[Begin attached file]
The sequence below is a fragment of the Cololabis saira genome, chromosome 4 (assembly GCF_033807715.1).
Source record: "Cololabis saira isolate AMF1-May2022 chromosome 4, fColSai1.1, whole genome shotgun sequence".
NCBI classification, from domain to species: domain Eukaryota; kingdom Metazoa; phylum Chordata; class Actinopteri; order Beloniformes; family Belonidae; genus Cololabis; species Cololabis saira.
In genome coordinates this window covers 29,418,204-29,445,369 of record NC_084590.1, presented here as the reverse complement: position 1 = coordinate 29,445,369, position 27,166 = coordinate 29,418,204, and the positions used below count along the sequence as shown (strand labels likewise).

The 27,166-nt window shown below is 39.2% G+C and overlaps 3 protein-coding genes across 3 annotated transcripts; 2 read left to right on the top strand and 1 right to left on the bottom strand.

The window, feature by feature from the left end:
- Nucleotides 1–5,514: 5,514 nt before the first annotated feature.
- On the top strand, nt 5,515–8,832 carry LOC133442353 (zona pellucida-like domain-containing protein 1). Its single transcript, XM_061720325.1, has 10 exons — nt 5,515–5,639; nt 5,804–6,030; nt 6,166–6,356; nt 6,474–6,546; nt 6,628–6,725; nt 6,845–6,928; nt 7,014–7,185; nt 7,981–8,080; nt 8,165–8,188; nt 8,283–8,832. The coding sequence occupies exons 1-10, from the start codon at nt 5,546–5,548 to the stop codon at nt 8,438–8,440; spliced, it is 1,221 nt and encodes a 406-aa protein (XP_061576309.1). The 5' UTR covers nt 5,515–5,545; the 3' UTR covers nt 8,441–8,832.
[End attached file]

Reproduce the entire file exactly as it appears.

The sequence below is a fragment of the Cololabis saira genome, chromosome 4 (assembly GCF_033807715.1).
Source record: "Cololabis saira isolate AMF1-May2022 chromosome 4, fColSai1.1, whole genome shotgun sequence".
NCBI classification, from domain to species: domain Eukaryota; kingdom Metazoa; phylum Chordata; class Actinopteri; order Beloniformes; family Belonidae; genus Cololabis; species Cololabis saira.
In genome coordinates this window covers 29,418,204-29,445,369 of record NC_084590.1, presented here as the reverse complement: position 1 = coordinate 29,445,369, position 27,166 = coordinate 29,418,204, and the positions used below count along the sequence as shown (strand labels likewise).

The 27,166-nt window shown below is 39.2% G+C and overlaps 3 protein-coding genes across 3 annotated transcripts; 2 read left to right on the top strand and 1 right to left on the bottom strand.

The window, feature by feature from the left end:
- Nucleotides 1–5,514: 5,514 nt before the first annotated feature.
- On the top strand, nt 5,515–8,832 carry LOC133442353 (zona pellucida-like domain-containing protein 1). Its single transcript, XM_061720325.1, has 10 exons — nt 5,515–5,639; nt 5,804–6,030; nt 6,166–6,356; nt 6,474–6,546; nt 6,628–6,725; nt 6,845–6,928; nt 7,014–7,185; nt 7,981–8,080; nt 8,165–8,188; nt 8,283–8,832. The coding sequence occupies exons 1-10, from the start codon at nt 5,546–5,548 to the stop codon at nt 8,438–8,440; spliced, it is 1,221 nt and encodes a 406-aa protein (XP_061576309.1). The 5' UTR covers nt 5,515–5,545; the 3' UTR covers nt 8,441–8,832.